Contents: 1: The Roots of Western Surgery.- 1.1. Antiquity.- 1.1.1. Greece.- 1.1.1.1. Cultural setting.- 1.1.1.2. Hippocrates.- 1.1.1.3. Surgery in the Corpus Hippocraticum.- 1.1.2. Hellenism.- 1.1.2.1. Cultural setting.- 1.1.2.2. Celsus.- 1.1.2.3. Galen.- Galenism.- Humoral pathology.- General surgical pathology.- Bloodletting.- Some aspects of Galen's surgery.- 1.1.2.4. Paul of Aegina.- 1.1.3. The Byzantine empire.- 1.2. The Muslim world.- 1.2.1. Cultural setting.- 1.2.2. Arabic medical scholarship.- 1.2.2.1. Johannitius.- 1.2.2.2. Rhazes.- 1.2.2.3. Haly Abbas.- 1.2.2.4. Avicenna.- 1.2.2.5. Albucasis.- 1.2.2.6. Avenzoar.- 1.2.3. Aspects of Muslim surgery.- 2: The Western Middle Ages.- 2.1. The early Middle Ages.- 2.1.1. Social setting.- 2.1.2. Monasteries.- 2.1.3. Medical literature.- 2.2. The late Middle Ages.- 2.2.1. Social setting.- 2.2.2. Salerno.- 2.2.3. Northern Italy.- 2.2.3.1. Bruno da Longoburgo; Theodorico Borgognoni.- 2.2.3.2. Guglielmo da Saliceto.- 2.2.3.3. The rise of human anatomy.- 2.2.3.4. Surgery and the Church.- 2.2.3.5. Itinerant empirics.- 2.2.4. France.- 2.2.4.1. Paris.- Position of the barber-surgeons.- Lanfranc (Lanfranchi, Lanfranco).- 2.2.4.2. Montpellier.- The barber-surgeons' guild.- Henri de Mondeville.- Guy de Chauliac.- 2.2.5. The Netherlands.- 2.2.5.1. Economical and cultural setting.- 2.2.5.2. Evidences of surgical practice.- Barber-surgeons in civic service.- 2.2.5.3. Surgical literature.- Yperman and Scellinck.- Minor surgical texts.- 3: The Renaissance.- 3.1. The rise of the Republic of the United Provinces.- 3.2. Medicine.- 3.3. The surgeons.- 3.3.1. The forming of guilds.- 3.3.2. Examinations.- 3.3.3. Surgical practitioners.- 3.4. Anatomy as a basic surgical science.- 3.4.1. The relevance of anatomical knowledge to the surgeon.- 3.4.2. Royal privilege for the surgeons in Amsterdam.- 3.4.3. The tardy rise of modern anatomy.- 3.5. Surgical literature.- 3.5.1. Translations.- 3.5.2. Original publications printed in Dutch.- 3.6. Towards a more operative form of surgery.- 3.6.1. Franco.- 3.6.2. Santo.- 3.7. Surgical pharmaceutics (Materia chirurgica).- 4: The Golden Age.- 4.1. Political and economical history.- 4.2. Cultural life.- 4.3. Universities.- 4.4. Trends in medicine.- 4.5. Anatomy.- 4.6. Physiology.- 4.7. Experimental surgery.- 4.8. Scientific communication.- 4.9. Superstition.- 4.10. Surgery as a social phenomenon.- 4.10.1. General survey.- 4.10.2. The surgeons' guilds in the Netherlands.- 4.10.3. Surgeons' halls.- 4.10.4. Vocational training.- 4.10.5. Anatomical theatres.- 4.10.6. Guild lecturers of anatomy.- 4.10.7. The surgeon's shop.- 4.11. Hospitals and hospital surgeons.- 4.12. Military surgeons.- 4.13. Traditional cutters.- 4.14 Bonesetters.- 4.15 The relationship between surgeons and physicians.- 4.16 Professional literature.- 4.16.1. Foreign works.- 4.16.2. Dutch literature.- 4.16.2.1. Three popular textbooks and their authors.- Jan van Beverwyck.- Paul Barbette.- Cornells Solingen.- 4.16.2.2. Books recommended to apprentice-surgeons.- Rustingh's suggestions; surgical catechisms.- Cornells van de Voorde.- 4.16.2.3. Collected case histories.- Nicolaas Tulp.- Frederick Ruysch.- Job van Meekeren.- Hendrik van Roonhuyze.- 4.17 Obstetrics.- 5: The Age of Enlightenment.- 5.1. Cultural setting.- 5.2. Medicine.- 5.3. Surgery.- 5.3.1. France.- 5.3.2. England.- 5.3.3. Germany.- 5.3.4. Italy.- 5.3.5. The Netherlands.- 5.3.5.1. General overview.- The French period.- Training by the guilds.- Private courses in anatomy and surgery.- Social status.- Relationship with physicians.- 5.3.5.2. A further consideration of surgery in a few Dutch cities and in the countryside.- Leyden.- Surgery at the university.- Surgery in the guild.- Amsterdam.- A'dam surgery seen through the eyes of a German student.- Corruption in the Amsterdam guild.- Emancipation of obstetrics.- The Hague.- Utrecht.- Harderwijk.- Middelburg, Goes, Zierikzee.- Groningen.- Rotterdam.- The country.- 5.3.5.3. Surgery in the latter days of the Republic.- The professional level.- Critical observations of two professors.- Measures to arrest the decline of surgery.- New anatomical theatres.- Society for the Advancement of Surgery.- Abolition of the surgeons' guilds.- 5.3.5.4. The Netherlands as French vassal state and part of the Napoleonic Empire.- Political and social aspects.- Training in surgery after the suppression of the guilds.- The medical State Settlements of 1804.- Incorporated into France.- 6: Practical Surgery in The 17Th and 18Th Centuries.- 6.1. General introduction.- 6.2. Soft part injuries.- 6.2.1. Introduction.- 6.2.2. The natural healing processes.- 6.2.3. Treatment of fresh wounds.- 6.2.3.1. Haemostasis.- 6.2.3.2. Depuration.- 6.2.3.3. Wound closure.- 6.2.3.4. External medicaments.- 6.2.3.5. Should suppuration be promoted?.- 6.2.3.6. Lacerated wounds.- 6.2.3.7. Bandaging.- 6.2.3.8. Supplementary treatment.- 6.2.4. Treatment of war wounds.- 6.2.5. Tetanus.- 6.3. Bone and joint surgery.- 6.3.1. Osteology.- 6.3.2. Fractures.- 6.3.2.1. Some standard textbooks.- 6.3.2.2. Principles of fracture treatment.- 6.3.2.3. Fracture treatment in practice.- 6.3.2.4. Results of fracture treatment; Osteoclasis.- 6.3.2.5. The process of repair.- 6.3.3. Dislocations.- 6.3.4. Orthopaedics.- 6.3.5. Amputations.- 6.3.5.1. Indications.- 6.3.5.2. Technique.- Minor amputations.- Major amputations.- Amputations of the thigh.- Amputations through the joints.- Joint excision.- Amputation as treatment of compound fractures.- 6.4. Head injuries.- 6.4.1. Pathology.- 6.4.2. Signs and symptoms.- 6.4.3. Prognosis.- 6.4.4. Therapy.- 6.4.5. Developments in the late eighteenth century.- 6.5. Vascular surgery.- 6.5.1. Aneurysms.- 6.5.1.1. Varieties and their cause.- 6.5.1.2. Treatment.- An Amsterdam case history.- 6.5.2. Experimental vascular surgery.- 6.6. Tumour surgery.- 6.6.1. Facial tumours.- 6.6.2. Breast cancer.- 6.6.2.1. Pathophysiological concepts.- 6.6.2.2. Metastasis.- 6.6.2.3. Contagiousness.- 6.6.2.4. Conservative treatment.- 6.6.2.5. Operative treatment.- 6.6.2.6. Frequency of operation.- 6.6.2.7. Follow-up of patients.- 6.6.2.8. Quackery.- 6.7. Hernia.- 6.7.1. Incidence.- 6.7.2. Pathology.- 6.7.2.1. Indirect inguinal hernia.- 6.7.2.2. Congenital hernia.- 6.7.2.3. Strangulated hernia.- 6.7.2.4. Direct inguinal hernia.- 6.7.2.5. Other types.- 6.7.3. Clinical features.- 6.7.4. Treatment.- 6.7.4.1. Non-strangulated hernia.- Conservative treatment.- Trusses and their makers.- Operative treatment.- Itinerant operators for hernia.- Johann Francken.- Operative technique.- Surgeon-herniotomists.- 6.7.4.2. Strangulated hernia.- 6.7.5. Legacy Monnikhoff.- 6.8. Bladder stone.- 6.8.1. Indicence.- 6.8.2. Operative treatment.- 6.8.2.1. France.- 6.8.2.2. Lithotomy in the Netherlands in the seventeenth century.- Supervision by the civic authorities.- Two well-known Dutch lithotomists of the Golden Age at work.- Rochus van Dyck.- Jacob Sasbout Souburg.- A visiting incisor: Frere Jacquesde Beaulieu 246.- 6.8.2.3. Improvements of lithotomy in the eighteenth century.- Risks of the traditional operations.- Lateral cystotomy.- Suprapubic cystotomy andprostatotomy.- Jacques Petit, Bonnet, John Douglas, Cheselden, Morand, Le Cat.- Sermes, Francken, Denys.- Operation in two stages.- 6.8.3. Chemical composition of bladder stones.- 6.9. Resuscitation.- 6.10. The surgeon's tools.- 7: The Beginning of Modern Surgery.- 7.1. The political history of the Netherlands in the nineteenth century.- 7.2. Medical science in the first half of the nineteenth century.- 7.2.1. France.- 7.2.2. Great Britain.- 7.2.3. Germany.- 7.2.4. The Netherlands.- 7.3. Surgery in the first half of the nineteenth century.- 7.3.1. France.- 7.3.2. Great Britain.- 7.3.3. The United States of America.- 7.3.4. Germany, Austria.- 7.3.5. The Netherlands under its first king (1813-40).- 7.3.5.1. Medical legislation.- 7.3.5.2. Surgical apprenticeship.- 7.3.5.3. The continued existence of barber-surgeons.- 7.3.5.4. Clinical Schools.- 7.3.5.5. Military doctors.- 7.3.5.6. Textbooks of surgery.- 7.3.5.7. Medical journals.- 7.4. New developments towards the middle of the nineteenth century.- 7.4.1. The emergence of scientific materialism.- 7.4.2. The introduction of anaesthesia.- 7.4.3. Plaster bandage.- 7.4.4. Surgery in the Netherlands in the middle of the century.- 8: Antisepsis: A Turning Point in Surgery.- 8.1. Hospital surgical departments in the sixties of the last century.- 8.2. Classification of wound diseases.- 8.3. Aetiology of wound diseases.- 8.3.1. Infection as understood in the pre-microbiological era.- 8.3.2. Brugmans on hospital gangrene.- 8.3.3. Gynaecological contributions to the notion of contact infection.- 8.3.3.1. Oliver Wendell Holmes.- 8.3.3.2. Ignaz Philipp Semmelweis.- 8.3.3.3. Puerperal fever in Amsterdam.- 8.4. Antisepsis and asepsis.- 8.4.1. Louis Pasteur.- 8.4.2. Joseph Lister.- 8.5. The introduction of antisepsis in the Netherlands.- 8.6. Bacteriology.- 8.7. New university clinics.- 8.8. Modern nursing.- 9: The German Period in Dutch Surgery.- 9.1. The supremacy of German-Austrian surgery.- 9.2. Following the German lead; foundation of the Association of Surgeons of the Netherlands.- 9.3. The growth of surgery as a modern specialty in the Netherlands.- 9.4. Operative surgery.- 9.4.1. Abdominal surgery.- 9.4.1.1. Gastrointestinal surgery.- 9.4.1.2. Surgery of the gallbladder.- 9.4.1.3. Appendectomy.- 9.4.1.4. Herniae.- 9.4.2. Skull and brain.- 9.4.3. Thoracic surgery.- 9.4.4. Cancer of the breast.- 9.4.5. Surgery of the thyroid.- 9.4.6. Urology.- 9.4.7. Vascular surgery.- 9.4.8. Treatment of fractures.- 9.5. Anaesthesia and shock management.- 9.6. The First World War.- 10: Surgery in The Past 75 Years.- 10.1. Between the two World Wars.- 10.1.1. Social background.- 10.1.2. Medical science in the 1920's and 1930's.- 10.1.3. Surgery: general characteristics.- 10.1.3.1. Surgery as a recognized specialty.- 10.1.3.2. Operative surgery.- Abdominal surgery.- Thoracic surgery.- Urology.- The endocrine system.- Vascular surgery; interruption of nervous pathways.- 10.1.3.3. Treatment of fractures.- 10.1.3.4. Anesthesiology.- 10.1.3.5. Postoperative care, shock management and blood transfusion.- 10.2. German occupation of Holland 1940-1945.- 10.2.1. Practical surgery.- 10.2.2. Underground research.- 10.3. Surgery after the Second World War.- 10.3.1. General aspects.- 10.3.2. Surgery in the Netherlands after World War H: the American era.- Thoracic surgery.- Vascular surgery.- Treatment of fractures.- Gastrointestinal surgery.- Oncological surgery.- Experimental surgery.- Organ transplantation.- 10.3.3. The surgeon's workshop.- 10.3.4. Training.- 10.3.5. Dutch Society for the Advancement of Surgical Sciences.- 10.3.6. Surgical subspecialties.- 10.4. Epilogue.- Notes and References.- Index of names.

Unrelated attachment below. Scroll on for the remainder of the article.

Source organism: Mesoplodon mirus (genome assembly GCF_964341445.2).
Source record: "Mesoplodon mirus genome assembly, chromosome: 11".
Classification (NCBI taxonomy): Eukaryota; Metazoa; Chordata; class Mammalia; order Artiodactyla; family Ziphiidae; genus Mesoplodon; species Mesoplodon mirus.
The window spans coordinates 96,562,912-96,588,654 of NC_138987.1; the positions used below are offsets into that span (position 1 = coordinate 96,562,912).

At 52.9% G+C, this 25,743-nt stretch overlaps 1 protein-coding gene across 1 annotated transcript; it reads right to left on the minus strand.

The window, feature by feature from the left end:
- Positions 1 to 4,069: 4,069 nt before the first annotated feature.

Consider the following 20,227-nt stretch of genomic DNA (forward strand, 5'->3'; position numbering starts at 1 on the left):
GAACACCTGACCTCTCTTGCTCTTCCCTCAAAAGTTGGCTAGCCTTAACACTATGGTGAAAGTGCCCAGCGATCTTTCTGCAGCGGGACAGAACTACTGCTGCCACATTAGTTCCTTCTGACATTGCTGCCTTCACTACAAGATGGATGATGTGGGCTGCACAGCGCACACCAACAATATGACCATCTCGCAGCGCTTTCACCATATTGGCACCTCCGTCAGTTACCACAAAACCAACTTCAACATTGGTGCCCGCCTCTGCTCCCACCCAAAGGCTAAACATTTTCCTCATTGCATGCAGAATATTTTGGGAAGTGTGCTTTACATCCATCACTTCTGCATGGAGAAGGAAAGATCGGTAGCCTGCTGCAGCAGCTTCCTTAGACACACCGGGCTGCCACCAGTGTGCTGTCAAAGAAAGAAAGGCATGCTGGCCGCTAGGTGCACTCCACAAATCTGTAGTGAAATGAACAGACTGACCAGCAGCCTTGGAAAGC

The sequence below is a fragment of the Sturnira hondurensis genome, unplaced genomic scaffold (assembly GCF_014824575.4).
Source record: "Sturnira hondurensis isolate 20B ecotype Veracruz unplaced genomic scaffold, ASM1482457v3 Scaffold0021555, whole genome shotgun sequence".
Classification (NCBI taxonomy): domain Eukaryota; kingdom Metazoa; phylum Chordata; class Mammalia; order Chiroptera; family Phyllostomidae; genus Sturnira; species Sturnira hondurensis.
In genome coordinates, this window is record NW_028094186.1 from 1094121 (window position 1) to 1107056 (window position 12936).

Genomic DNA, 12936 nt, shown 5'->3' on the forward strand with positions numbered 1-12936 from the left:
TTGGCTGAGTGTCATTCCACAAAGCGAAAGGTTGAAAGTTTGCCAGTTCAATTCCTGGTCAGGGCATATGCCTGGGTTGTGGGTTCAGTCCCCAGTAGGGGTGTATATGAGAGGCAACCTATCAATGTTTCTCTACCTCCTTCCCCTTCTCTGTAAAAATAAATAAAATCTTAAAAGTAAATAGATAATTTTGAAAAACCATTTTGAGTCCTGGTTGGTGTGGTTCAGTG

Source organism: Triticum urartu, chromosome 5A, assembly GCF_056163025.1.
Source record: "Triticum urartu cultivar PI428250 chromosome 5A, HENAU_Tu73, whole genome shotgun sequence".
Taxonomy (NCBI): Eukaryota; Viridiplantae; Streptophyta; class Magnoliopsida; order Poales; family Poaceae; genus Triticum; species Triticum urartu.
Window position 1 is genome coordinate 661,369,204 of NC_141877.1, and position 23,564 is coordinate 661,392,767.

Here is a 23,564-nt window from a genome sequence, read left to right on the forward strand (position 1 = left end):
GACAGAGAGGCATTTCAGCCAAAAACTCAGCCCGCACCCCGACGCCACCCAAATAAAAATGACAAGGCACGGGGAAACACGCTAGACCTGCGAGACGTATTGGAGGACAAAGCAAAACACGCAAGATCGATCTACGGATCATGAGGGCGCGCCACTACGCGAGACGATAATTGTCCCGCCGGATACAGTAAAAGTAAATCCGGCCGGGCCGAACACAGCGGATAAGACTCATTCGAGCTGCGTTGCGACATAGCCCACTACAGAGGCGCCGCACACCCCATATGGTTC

Responsibility: by Daniel Moulin.

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`This book is a splendid concise history of several thousand years of Western surgery ..., a comprehensible and readable overview of the history of surgery which will prove useful to teachers and Read more...